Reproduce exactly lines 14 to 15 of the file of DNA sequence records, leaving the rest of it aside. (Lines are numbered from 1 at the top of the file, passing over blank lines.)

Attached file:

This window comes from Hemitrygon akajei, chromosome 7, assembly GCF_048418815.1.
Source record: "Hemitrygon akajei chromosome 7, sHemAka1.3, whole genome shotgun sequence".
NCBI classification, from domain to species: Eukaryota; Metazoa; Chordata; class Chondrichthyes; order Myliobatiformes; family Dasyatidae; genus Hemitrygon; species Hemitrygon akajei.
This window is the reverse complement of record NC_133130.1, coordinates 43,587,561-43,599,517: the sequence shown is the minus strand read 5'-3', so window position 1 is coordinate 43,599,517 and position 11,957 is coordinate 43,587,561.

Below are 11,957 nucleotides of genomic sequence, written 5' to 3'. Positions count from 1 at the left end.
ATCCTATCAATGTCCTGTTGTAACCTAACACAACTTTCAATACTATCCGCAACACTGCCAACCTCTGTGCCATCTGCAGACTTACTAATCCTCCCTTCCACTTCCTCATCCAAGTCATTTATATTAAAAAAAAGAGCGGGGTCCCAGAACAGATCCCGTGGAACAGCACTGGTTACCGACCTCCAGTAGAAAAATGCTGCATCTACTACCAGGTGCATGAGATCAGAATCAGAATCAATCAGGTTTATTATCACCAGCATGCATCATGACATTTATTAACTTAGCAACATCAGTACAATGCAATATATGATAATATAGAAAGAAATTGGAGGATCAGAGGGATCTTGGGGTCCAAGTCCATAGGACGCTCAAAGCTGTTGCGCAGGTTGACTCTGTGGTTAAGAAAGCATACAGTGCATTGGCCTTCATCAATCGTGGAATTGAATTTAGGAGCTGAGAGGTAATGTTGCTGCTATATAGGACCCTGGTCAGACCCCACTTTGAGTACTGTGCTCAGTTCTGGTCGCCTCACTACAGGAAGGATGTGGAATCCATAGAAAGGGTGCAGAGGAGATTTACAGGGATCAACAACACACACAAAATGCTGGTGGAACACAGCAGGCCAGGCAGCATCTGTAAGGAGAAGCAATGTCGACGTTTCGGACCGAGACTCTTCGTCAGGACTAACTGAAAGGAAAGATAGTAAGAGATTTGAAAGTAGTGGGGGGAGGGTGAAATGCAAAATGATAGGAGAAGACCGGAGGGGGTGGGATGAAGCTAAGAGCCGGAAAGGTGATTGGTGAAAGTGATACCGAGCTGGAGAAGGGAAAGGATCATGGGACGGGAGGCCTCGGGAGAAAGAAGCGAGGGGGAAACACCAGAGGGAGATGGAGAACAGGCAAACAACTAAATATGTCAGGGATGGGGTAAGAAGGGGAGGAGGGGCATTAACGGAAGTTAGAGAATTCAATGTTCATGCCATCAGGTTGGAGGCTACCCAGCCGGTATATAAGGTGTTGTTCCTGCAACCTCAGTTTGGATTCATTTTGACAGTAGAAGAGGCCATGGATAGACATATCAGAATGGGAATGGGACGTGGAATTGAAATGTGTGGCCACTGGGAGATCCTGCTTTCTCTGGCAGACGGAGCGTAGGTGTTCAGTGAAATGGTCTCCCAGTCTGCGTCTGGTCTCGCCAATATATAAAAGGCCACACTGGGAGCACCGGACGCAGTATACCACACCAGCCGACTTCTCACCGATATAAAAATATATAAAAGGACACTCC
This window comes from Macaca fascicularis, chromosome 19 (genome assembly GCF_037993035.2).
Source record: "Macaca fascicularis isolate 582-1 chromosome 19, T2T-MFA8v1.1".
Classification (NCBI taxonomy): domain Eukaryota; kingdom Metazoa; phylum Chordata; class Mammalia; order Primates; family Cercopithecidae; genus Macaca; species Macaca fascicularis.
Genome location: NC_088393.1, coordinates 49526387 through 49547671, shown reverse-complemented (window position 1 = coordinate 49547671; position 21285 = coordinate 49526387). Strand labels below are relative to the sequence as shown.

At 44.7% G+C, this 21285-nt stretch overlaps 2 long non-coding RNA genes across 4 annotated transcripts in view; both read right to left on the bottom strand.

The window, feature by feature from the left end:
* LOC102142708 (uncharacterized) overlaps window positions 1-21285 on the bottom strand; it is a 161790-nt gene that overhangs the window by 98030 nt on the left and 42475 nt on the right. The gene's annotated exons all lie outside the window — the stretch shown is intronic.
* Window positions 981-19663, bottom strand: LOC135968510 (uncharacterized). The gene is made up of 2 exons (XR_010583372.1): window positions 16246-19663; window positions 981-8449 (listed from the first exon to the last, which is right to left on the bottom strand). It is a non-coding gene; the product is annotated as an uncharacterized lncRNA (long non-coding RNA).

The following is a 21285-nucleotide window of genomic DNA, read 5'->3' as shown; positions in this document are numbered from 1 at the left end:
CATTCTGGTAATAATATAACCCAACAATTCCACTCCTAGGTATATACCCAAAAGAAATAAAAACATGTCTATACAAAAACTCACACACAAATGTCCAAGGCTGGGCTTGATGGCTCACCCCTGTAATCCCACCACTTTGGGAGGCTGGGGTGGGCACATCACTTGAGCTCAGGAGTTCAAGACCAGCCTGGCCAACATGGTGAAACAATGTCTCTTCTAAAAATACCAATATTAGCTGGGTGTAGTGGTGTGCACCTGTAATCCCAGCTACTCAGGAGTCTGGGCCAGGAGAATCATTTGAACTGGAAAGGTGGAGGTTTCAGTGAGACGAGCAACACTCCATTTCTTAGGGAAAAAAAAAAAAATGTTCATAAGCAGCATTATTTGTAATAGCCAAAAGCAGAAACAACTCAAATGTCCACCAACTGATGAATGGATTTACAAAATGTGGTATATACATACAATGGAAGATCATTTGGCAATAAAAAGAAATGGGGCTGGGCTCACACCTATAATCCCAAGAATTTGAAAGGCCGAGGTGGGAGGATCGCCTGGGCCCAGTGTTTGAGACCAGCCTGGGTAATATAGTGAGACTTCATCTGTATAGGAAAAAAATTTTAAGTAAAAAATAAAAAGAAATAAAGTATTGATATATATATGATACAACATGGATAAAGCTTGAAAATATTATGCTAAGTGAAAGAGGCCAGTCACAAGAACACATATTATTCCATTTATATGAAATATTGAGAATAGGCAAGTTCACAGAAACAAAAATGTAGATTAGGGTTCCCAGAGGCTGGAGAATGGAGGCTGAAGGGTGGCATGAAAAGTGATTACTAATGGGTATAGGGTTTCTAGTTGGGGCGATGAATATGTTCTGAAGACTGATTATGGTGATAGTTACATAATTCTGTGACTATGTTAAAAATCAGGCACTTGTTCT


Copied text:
* Window positions 981-19663, bottom strand: LOC135968510 (uncharacterized). The gene is made up of 2 exons (XR_010583372.1): window positions 16246-19663; window positions 981-8449 (listed from the first exon to the last, which is right to left on the bottom strand). It is a non-coding gene; the product is annotated as an uncharacterized lncRNA (long non-coding RNA).

The following is a 21285-nucleotide window of genomic DNA, read 5'->3' as shown; positions in this document are numbered from 1 at the left end: